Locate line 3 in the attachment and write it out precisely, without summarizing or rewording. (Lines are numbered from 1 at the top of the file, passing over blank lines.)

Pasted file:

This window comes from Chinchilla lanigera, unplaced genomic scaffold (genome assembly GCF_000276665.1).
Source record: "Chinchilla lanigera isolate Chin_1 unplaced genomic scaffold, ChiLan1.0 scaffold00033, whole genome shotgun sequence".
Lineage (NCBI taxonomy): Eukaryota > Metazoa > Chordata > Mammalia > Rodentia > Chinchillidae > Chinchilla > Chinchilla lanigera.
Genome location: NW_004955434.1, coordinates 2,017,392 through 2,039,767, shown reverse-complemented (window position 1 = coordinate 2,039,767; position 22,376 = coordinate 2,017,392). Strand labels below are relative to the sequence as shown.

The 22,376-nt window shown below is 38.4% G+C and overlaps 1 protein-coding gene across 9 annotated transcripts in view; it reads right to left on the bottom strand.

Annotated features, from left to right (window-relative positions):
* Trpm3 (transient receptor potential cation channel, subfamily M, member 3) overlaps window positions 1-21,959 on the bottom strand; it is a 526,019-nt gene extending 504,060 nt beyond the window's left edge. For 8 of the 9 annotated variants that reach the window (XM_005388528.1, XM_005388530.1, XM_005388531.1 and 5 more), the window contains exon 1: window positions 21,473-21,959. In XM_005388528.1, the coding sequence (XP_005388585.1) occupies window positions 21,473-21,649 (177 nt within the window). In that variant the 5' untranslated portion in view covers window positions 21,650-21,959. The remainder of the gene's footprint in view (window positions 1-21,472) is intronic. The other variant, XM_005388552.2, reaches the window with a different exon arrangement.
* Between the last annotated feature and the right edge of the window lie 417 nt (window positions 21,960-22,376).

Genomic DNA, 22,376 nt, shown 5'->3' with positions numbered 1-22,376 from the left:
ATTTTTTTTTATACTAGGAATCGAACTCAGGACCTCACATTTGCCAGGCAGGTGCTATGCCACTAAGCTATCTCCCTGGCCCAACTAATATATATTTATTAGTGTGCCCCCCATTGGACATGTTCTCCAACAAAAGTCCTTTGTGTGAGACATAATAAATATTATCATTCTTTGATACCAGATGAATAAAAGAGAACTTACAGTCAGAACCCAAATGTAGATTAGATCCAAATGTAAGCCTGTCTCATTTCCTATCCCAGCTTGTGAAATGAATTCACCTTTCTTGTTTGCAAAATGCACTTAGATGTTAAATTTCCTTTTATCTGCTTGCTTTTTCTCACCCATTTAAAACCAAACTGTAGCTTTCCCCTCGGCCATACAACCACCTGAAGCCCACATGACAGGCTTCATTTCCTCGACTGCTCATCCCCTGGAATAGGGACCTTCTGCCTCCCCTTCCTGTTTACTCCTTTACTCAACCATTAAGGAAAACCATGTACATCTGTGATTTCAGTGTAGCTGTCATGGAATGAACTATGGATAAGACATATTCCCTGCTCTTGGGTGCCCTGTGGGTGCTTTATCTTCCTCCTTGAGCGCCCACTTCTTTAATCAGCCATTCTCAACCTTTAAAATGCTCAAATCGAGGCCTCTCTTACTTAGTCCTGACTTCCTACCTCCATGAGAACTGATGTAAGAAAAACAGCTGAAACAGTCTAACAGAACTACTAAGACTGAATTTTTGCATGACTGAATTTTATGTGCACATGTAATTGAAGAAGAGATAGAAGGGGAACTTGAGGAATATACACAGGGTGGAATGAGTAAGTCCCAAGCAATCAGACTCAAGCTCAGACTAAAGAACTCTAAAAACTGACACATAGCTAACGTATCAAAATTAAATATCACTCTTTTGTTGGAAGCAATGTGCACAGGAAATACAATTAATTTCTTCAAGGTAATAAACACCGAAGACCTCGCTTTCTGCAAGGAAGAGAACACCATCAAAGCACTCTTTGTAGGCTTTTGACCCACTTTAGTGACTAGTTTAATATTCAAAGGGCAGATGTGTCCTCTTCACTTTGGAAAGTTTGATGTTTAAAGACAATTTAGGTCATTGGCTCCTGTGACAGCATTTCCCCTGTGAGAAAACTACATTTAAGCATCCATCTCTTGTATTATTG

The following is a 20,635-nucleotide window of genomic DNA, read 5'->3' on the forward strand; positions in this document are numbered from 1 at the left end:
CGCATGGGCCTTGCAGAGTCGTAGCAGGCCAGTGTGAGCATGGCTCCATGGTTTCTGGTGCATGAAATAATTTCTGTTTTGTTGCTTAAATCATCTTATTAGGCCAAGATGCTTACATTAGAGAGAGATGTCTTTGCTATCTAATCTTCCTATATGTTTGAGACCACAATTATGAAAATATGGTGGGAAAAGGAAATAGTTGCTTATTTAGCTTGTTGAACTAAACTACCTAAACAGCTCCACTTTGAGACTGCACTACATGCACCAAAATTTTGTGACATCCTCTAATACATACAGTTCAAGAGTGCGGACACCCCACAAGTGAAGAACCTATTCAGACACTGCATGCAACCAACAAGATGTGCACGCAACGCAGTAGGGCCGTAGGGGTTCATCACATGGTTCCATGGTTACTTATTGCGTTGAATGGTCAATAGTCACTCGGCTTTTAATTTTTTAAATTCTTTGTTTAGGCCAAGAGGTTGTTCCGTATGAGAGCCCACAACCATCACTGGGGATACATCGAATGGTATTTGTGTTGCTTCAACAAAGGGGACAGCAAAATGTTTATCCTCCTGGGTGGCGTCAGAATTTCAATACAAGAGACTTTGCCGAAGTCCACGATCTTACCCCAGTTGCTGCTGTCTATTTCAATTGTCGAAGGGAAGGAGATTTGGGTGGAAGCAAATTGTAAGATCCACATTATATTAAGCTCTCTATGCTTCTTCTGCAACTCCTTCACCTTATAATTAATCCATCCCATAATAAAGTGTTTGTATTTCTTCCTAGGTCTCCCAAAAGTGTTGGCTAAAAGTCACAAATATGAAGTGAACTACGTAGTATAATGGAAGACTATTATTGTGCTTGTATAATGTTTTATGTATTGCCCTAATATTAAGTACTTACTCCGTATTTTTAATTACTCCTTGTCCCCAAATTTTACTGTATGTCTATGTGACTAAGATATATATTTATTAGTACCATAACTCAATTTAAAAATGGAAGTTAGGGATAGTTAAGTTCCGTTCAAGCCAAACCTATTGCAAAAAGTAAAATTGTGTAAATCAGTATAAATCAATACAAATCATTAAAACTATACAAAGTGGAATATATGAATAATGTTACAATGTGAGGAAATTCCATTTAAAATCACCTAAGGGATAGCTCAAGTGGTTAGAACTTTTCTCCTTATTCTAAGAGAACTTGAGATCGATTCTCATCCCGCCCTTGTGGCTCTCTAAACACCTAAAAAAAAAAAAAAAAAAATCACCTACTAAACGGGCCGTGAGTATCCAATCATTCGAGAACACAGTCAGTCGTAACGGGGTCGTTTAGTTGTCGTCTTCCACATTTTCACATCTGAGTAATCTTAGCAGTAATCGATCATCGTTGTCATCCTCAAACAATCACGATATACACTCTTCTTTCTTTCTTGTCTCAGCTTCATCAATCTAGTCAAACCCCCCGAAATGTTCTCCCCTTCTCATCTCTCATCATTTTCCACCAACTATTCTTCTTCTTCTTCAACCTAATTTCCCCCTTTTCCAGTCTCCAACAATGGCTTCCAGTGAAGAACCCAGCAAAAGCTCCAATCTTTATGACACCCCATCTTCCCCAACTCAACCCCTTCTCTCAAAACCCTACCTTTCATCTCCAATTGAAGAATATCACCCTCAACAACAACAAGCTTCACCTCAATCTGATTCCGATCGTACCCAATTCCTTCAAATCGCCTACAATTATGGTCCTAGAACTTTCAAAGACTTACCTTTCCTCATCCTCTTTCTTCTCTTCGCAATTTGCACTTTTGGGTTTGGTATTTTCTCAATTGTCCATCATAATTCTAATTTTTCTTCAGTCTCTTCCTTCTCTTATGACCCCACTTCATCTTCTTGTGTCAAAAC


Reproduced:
Lineage (NCBI taxonomy): Eukaryota > Metazoa > Chordata > Mammalia > Rodentia > Chinchillidae > Chinchilla > Chinchilla lanigera.